14 June 2007

The articles are captured from the original writer, MsMarina (with her permission). SambalBelacan is just compiling articles to make easier to find. Any comments received will remain un-respond because it's not mine.Reach her at her very own blog at
http://rantingsbymm.blogspot.com Please.
Friday June 8, 2007

Shouting down the majority voice


Many sensible people keep quiet on issues because they think they’re the only ones who think that way.

IN AN article, physicist Mark Buchanan recently talked about a common phenomenon where people fall in with the majority view, even when they disagree, because they assume – mistakenly, in many cases – that they are in the minority.

Psychologists in the 1930s termed this phenomenon “pluralistic ignorance,” and in 1976 researchers described it as when “moral principles with relatively little popular support may exert considerable influence because they are mistakenly thought to represent the views of the majority, while normative imperatives actually favoured by the majority may carry less weight because they are erroneously attributed to a minority.”

What this really describes is that entity called the Silent Majority, the many sensible people who keep quiet on issues because they think that they’re the only people who think that way.

To say something may invite contempt or worse, violence. And they are right. But just because the reaction they may get is nasty doesn’t mean that reaction reflects the majority opinion.

When we live in a society that is closed to open debate and discussion, the problem of the silent majority becomes more acute. As Buchanan says, the process of pluralistic ignorance disturbingly lends itself to the “noisiest and most visible.”

For instance, psychologists have noted that students on American campuses who are the heaviest drinkers tend to speak out most strongly against measures to curb drinking, acting as “subculture guardians” in support of their minority views.

This produces what is known as “false consensus,” as others, who think they are in the minority, keep quiet. The result, says Buchanan, is that “the extremists gain influence out of all proportion to their numbers, while the views of the silent majority end up being suppressed.”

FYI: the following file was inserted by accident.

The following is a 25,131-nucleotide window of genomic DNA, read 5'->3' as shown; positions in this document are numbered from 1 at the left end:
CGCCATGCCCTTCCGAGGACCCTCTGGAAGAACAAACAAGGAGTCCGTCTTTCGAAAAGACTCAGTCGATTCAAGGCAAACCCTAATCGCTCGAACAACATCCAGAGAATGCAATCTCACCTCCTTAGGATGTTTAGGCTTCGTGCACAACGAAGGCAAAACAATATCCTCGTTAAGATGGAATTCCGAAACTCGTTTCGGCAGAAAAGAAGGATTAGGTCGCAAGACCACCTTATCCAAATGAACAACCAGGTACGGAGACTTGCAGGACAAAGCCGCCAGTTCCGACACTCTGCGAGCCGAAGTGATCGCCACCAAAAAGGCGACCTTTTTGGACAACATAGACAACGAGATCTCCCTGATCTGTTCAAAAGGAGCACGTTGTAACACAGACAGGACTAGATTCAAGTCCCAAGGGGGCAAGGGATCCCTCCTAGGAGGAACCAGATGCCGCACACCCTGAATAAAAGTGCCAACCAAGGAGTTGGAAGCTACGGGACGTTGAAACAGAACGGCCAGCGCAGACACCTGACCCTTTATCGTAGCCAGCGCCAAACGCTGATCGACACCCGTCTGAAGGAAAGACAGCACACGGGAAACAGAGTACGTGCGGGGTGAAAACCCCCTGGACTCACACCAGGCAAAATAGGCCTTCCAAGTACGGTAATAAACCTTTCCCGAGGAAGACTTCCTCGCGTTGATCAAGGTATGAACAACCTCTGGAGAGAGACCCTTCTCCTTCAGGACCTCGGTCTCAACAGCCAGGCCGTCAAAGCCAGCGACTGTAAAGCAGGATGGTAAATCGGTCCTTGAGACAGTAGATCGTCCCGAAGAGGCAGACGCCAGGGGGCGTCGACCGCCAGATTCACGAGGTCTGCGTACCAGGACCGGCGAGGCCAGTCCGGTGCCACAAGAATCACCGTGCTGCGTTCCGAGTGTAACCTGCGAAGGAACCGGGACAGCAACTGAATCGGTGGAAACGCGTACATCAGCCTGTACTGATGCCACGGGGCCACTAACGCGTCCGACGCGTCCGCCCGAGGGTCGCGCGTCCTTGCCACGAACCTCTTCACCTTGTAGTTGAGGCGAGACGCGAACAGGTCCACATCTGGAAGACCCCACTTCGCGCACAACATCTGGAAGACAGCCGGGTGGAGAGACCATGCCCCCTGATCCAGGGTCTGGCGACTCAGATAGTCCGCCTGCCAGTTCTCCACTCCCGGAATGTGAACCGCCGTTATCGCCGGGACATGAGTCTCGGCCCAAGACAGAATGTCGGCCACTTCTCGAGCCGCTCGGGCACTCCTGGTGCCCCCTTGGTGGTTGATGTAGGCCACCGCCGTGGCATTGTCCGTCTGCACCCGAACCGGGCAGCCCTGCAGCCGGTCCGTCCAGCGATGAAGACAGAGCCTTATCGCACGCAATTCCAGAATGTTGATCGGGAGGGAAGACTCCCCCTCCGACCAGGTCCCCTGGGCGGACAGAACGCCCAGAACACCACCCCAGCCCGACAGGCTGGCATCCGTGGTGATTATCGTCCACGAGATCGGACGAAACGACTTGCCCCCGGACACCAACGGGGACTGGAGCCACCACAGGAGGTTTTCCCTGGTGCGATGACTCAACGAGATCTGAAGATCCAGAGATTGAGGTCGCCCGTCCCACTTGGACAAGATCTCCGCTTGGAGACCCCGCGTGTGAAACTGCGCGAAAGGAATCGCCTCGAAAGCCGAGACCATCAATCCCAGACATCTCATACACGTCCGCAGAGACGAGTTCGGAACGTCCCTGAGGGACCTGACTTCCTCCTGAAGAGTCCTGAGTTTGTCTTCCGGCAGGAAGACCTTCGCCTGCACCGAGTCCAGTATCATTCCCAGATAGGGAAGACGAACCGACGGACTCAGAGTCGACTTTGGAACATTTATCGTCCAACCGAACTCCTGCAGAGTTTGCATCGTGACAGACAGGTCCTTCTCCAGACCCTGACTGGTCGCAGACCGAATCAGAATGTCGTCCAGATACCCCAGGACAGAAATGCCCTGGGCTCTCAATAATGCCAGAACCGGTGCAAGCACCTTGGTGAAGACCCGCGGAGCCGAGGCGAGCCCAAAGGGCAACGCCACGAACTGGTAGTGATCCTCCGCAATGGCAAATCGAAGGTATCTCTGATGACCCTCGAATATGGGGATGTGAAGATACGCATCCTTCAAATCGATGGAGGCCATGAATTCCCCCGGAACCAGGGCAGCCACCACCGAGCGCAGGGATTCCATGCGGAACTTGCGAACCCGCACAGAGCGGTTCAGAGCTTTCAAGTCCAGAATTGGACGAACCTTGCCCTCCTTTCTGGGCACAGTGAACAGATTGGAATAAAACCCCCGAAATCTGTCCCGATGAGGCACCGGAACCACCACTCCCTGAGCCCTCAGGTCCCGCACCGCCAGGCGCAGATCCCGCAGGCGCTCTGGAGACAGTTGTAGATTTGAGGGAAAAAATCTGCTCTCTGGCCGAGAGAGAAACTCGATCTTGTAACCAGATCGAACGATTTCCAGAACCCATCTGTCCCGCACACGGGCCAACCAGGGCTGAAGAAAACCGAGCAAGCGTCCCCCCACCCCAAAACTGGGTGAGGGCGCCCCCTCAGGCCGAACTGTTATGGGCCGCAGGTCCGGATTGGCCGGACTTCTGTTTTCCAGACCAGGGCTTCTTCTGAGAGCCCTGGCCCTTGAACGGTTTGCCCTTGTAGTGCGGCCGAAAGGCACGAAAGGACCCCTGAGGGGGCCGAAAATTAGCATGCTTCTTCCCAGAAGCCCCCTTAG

We see this happening in many places. For instance, when people who are not part of the establishment say something silly, everyone else happily jumps on them because it is seen as the okay thing to do. But when establishment people say something equally silly, people hesitate.

If no criticism is forthcoming, then people keep quiet, afraid that if they say something, they themselves may attract unwanted attention and negative feedback.

This is particularly true in male-dominated societies on issues that concern women. We’ve seen several cases of despicable and insulting behaviour by men in public positions, yet very little reaction from female public figures on the same political side.

Privately, they are probably just as angry as the ordinary woman, but they fear that speaking out on principle may not be politically expedient and may cost them their careers.

I was once at a women’s forum overseas where I asked why it is that when women come into power, they very rarely do much to benefit their own sex. A woman from Chile gave some insight into the phenomenon.

One reason is that many women leaders, especially in the developing world, come into power with very shaky legitimacy.

They may have been voted in because of their family connections, having been the widow or daughter of a man who had been in power previously. Often they owe their position to men, and therefore are always beholden. Once in power, they try not to upset any of these men.

Even those who come in on their own steam tend to tread carefully because often, as women, they are in the minority. Thus we hear statements like “I can’t be seen to be only favouring women,” as if women themselves are a voting minority.

The solution may be to follow the example of Michelle Bachelet, Chile’s first woman president, who was elected last year. One of her first moves was to appoint nine capable women to her Cabinet of 24.

Besides sending a strong message to the country about the capability of women, appointing so many women also gives her strength in her Cabinet to push for women’s issues.

Indeed, since she has been in office, she has legislated for the right to breastfeed in the workplace, offered greater protection against domestic violence, and cracked down on alimony dodgers.

On International Women’s Day this year, she promised no return “to the days when the top jobs were filled with dark suits and neckties.”

Given that we have so few women in Parliament and even less in the Cabinet, it is not surprising that when women are insulted, we cannot really rely on them to stand up for us. The solution therefore is to up the numbers of smart no-nonsense women winning seats in the next elections. Only then will women’s rights be upheld.